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Christopher Boorse and his contributions to the field of philosophy of medicine were recognized at three European conferences this fall.
Three international conferences this fall have focused on the work of Christopher Boorse, professor of philosophy at the University of Delaware, and his renowned work in developing concepts of health and disease.
The first, "Christopher Boorse and the Philosophy of Medicine," took place over three days in September at the University of Hamburg, Germany, where Boorse presented three new papers and other leading philosophers of medicine delivered talks. Organizers said the purpose of the conference was to honor Boorse and his contributions to the field and to "showcase the current state of philosophy of medicine by giving the floor to a number of other well-known scholars."
Boorse's wide recognition began with a set of essays he wrote in the 1970s, arguing that Western scientific medicine is founded on a theoretical concept of health as the absence of disease. He developed the Biostatistical Theory, a naturalistic view of disease as biological dysfunction, which has been widely discussed and criticized by other philosophers.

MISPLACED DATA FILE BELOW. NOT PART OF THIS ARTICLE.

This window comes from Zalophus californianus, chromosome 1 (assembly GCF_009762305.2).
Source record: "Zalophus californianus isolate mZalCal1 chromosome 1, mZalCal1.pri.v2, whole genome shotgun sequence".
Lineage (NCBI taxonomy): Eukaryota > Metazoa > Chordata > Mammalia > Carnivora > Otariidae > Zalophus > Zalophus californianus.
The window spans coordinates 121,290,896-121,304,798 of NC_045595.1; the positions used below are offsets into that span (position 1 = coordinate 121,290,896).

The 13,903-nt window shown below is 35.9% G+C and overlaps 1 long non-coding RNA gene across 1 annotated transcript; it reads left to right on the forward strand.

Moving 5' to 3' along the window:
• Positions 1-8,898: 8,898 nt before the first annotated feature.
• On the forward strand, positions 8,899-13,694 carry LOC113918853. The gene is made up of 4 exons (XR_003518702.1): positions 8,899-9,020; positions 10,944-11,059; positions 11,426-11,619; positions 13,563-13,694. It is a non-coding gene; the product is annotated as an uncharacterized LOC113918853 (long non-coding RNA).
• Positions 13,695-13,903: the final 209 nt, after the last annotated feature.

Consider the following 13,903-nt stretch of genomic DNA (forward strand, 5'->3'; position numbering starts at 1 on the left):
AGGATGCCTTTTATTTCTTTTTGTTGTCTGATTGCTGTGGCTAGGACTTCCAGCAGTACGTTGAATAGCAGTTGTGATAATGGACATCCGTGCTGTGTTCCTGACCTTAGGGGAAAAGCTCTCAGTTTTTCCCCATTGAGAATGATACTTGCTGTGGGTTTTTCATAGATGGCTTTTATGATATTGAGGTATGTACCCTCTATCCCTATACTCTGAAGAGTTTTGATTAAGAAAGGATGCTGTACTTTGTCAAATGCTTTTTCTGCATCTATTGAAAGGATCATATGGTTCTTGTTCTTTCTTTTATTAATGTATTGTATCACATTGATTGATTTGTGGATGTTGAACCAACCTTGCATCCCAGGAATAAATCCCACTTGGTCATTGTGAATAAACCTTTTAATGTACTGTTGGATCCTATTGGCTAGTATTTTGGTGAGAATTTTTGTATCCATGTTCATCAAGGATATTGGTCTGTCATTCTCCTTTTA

At the Hamburg symposium, Boorse presented a new paper answering his critics. A second paper, focusing on the goals of medicine, evaluated claims about an "internal" morality of medicine limiting the acceptable scope of physicians' activities. Because Western medical practice accepts many treatments that do not aim to improve health, he argued, there is no internal moral obstacle to physicians acting in controversial ways to benefit their patients.
His third new paper presented in Hamburg explored whether recent medicine confuses disease with the risk of disease, in such diagnoses as hypertension, high cholesterol and obesity.
The second conference, "Health and Disease Concepts with the American Philosopher of Medicine Christopher Boorse," took place at the University of Lyon, France, over two days in November and featured nine speakers from France, Switzerland and Spain.
The third conference will take place on Friday, Dec. 7, at King's College in London and will focus on applying Boorse's biostatistical theory of health to mental disorders. He will speak on the topic "Is Grief Pathological?" and analyze the disputed analogy between grief and ordinary wound healing.
Organizers said the London conference will "offer the unique opportunity" to meet Boorse, who is in Europe for the first time in more than 30 years, and to discuss whether and how his concepts of health and disease can be applied to psychiatry.
Boorse has been a member of the UD faculty since 1971.
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